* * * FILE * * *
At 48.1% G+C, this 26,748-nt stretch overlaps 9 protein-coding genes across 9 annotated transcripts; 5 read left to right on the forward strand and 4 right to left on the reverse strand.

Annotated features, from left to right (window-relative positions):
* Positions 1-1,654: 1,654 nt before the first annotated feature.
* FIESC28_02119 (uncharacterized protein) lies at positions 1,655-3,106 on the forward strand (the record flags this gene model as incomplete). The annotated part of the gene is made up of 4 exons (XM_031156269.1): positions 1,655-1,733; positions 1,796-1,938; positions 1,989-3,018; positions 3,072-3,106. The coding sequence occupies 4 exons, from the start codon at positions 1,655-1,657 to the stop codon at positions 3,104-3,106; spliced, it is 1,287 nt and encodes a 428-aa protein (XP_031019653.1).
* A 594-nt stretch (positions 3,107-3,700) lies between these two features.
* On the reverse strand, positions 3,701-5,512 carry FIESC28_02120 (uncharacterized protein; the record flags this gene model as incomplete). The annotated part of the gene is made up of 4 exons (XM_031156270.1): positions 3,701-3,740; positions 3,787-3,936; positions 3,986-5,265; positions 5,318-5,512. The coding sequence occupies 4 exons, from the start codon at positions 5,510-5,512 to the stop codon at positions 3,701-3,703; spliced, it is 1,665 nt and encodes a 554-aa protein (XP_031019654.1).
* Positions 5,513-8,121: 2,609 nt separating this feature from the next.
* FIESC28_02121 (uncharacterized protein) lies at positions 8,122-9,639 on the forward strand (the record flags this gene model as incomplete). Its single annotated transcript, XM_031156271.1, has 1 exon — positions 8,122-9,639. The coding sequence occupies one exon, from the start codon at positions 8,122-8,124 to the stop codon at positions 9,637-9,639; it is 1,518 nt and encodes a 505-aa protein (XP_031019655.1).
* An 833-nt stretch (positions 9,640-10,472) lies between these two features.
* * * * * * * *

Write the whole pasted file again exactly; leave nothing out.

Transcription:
At 48.1% G+C, this 26,748-nt stretch overlaps 9 protein-coding genes across 9 annotated transcripts; 5 read left to right on the forward strand and 4 right to left on the reverse strand.

Annotated features, from left to right (window-relative positions):
* Positions 1-1,654: 1,654 nt before the first annotated feature.
* FIESC28_02119 (uncharacterized protein) lies at positions 1,655-3,106 on the forward strand (the record flags this gene model as incomplete). The annotated part of the gene is made up of 4 exons (XM_031156269.1): positions 1,655-1,733; positions 1,796-1,938; positions 1,989-3,018; positions 3,072-3,106. The coding sequence occupies 4 exons, from the start codon at positions 1,655-1,657 to the stop codon at positions 3,104-3,106; spliced, it is 1,287 nt and encodes a 428-aa protein (XP_031019653.1).
* A 594-nt stretch (positions 3,107-3,700) lies between these two features.
* On the reverse strand, positions 3,701-5,512 carry FIESC28_02120 (uncharacterized protein; the record flags this gene model as incomplete). The annotated part of the gene is made up of 4 exons (XM_031156270.1): positions 3,701-3,740; positions 3,787-3,936; positions 3,986-5,265; positions 5,318-5,512. The coding sequence occupies 4 exons, from the start codon at positions 5,510-5,512 to the stop codon at positions 3,701-3,703; spliced, it is 1,665 nt and encodes a 554-aa protein (XP_031019654.1).
* Positions 5,513-8,121: 2,609 nt separating this feature from the next.
* FIESC28_02121 (uncharacterized protein) lies at positions 8,122-9,639 on the forward strand (the record flags this gene model as incomplete). Its single annotated transcript, XM_031156271.1, has 1 exon — positions 8,122-9,639. The coding sequence occupies one exon, from the start codon at positions 8,122-8,124 to the stop codon at positions 9,637-9,639; it is 1,518 nt and encodes a 505-aa protein (XP_031019655.1).
* An 833-nt stretch (positions 9,640-10,472) lies between these two features.